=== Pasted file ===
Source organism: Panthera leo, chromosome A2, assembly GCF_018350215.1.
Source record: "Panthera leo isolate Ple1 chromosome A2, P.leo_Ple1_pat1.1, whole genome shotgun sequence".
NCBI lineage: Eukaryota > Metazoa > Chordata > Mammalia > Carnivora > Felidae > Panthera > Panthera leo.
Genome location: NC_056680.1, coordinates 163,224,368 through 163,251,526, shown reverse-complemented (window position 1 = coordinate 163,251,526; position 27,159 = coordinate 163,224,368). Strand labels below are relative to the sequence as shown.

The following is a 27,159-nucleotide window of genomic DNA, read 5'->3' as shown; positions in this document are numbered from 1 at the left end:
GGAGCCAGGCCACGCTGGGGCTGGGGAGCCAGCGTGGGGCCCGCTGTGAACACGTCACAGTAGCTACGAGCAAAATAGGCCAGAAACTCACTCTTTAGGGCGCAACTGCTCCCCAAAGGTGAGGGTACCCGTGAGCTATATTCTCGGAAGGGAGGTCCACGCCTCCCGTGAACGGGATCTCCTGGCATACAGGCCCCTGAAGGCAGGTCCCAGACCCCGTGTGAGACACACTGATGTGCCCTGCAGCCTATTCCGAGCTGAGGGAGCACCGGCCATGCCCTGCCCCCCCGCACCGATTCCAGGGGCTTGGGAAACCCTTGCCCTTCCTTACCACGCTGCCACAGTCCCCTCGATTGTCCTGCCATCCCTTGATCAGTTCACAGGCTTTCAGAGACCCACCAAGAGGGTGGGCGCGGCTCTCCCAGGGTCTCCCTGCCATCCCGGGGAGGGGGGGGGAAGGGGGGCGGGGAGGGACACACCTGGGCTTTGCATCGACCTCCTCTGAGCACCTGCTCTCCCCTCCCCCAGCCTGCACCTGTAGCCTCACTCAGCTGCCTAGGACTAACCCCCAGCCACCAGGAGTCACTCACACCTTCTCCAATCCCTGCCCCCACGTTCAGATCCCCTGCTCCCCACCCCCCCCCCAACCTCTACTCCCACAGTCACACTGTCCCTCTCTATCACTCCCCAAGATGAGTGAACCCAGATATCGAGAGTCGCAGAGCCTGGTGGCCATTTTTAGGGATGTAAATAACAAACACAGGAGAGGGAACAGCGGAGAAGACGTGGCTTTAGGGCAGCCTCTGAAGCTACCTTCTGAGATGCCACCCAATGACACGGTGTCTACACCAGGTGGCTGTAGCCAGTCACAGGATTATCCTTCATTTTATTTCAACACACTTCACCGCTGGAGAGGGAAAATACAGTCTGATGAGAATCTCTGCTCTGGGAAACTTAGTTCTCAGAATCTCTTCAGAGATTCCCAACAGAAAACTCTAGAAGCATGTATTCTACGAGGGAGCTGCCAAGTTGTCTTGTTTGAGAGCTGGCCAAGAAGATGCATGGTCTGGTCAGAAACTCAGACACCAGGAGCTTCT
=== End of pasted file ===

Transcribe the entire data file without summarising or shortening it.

Source organism: Panthera leo, chromosome A2, assembly GCF_018350215.1.
Source record: "Panthera leo isolate Ple1 chromosome A2, P.leo_Ple1_pat1.1, whole genome shotgun sequence".
NCBI lineage: Eukaryota > Metazoa > Chordata > Mammalia > Carnivora > Felidae > Panthera > Panthera leo.
Genome location: NC_056680.1, coordinates 163,224,368 through 163,251,526, shown reverse-complemented (window position 1 = coordinate 163,251,526; position 27,159 = coordinate 163,224,368). Strand labels below are relative to the sequence as shown.

The following is a 27,159-nucleotide window of genomic DNA, read 5'->3' as shown; positions in this document are numbered from 1 at the left end:
GGAGCCAGGCCACGCTGGGGCTGGGGAGCCAGCGTGGGGCCCGCTGTGAACACGTCACAGTAGCTACGAGCAAAATAGGCCAGAAACTCACTCTTTAGGGCGCAACTGCTCCCCAAAGGTGAGGGTACCCGTGAGCTATATTCTCGGAAGGGAGGTCCACGCCTCCCGTGAACGGGATCTCCTGGCATACAGGCCCCTGAAGGCAGGTCCCAGACCCCGTGTGAGACACACTGATGTGCCCTGCAGCCTATTCCGAGCTGAGGGAGCACCGGCCATGCCCTGCCCCCCCGCACCGATTCCAGGGGCTTGGGAAACCCTTGCCCTTCCTTACCACGCTGCCACAGTCCCCTCGATTGTCCTGCCATCCCTTGATCAGTTCACAGGCTTTCAGAGACCCACCAAGAGGGTGGGCGCGGCTCTCCCAGGGTCTCCCTGCCATCCCGGGGAGGGGGGGGGAAGGGGGGCGGGGAGGGACACACCTGGGCTTTGCATCGACCTCCTCTGAGCACCTGCTCTCCCCTCCCCCAGCCTGCACCTGTAGCCTCACTCAGCTGCCTAGGACTAACCCCCAGCCACCAGGAGTCACTCACACCTTCTCCAATCCCTGCCCCCACGTTCAGATCCCCTGCTCCCCACCCCCCCCCCAACCTCTACTCCCACAGTCACACTGTCCCTCTCTATCACTCCCCAAGATGAGTGAACCCAGATATCGAGAGTCGCAGAGCCTGGTGGCCATTTTTAGGGATGTAAATAACAAACACAGGAGAGGGAACAGCGGAGAAGACGTGGCTTTAGGGCAGCCTCTGAAGCTACCTTCTGAGATGCCACCCAATGACACGGTGTCTACACCAGGTGGCTGTAGCCAGTCACAGGATTATCCTTCATTTTATTTCAACACACTTCACCGCTGGAGAGGGAAAATACAGTCTGATGAGAATCTCTGCTCTGGGAAACTTAGTTCTCAGAATCTCTTCAGAGATTCCCAACAGAAAACTCTAGAAGCATGTATTCTACGAGGGAGCTGCCAAGTTGTCTTGTTTGAGAGCTGGCCAAGAAGATGCATGGTCTGGTCAGAAACTCAGACACCAGGAGCTTCT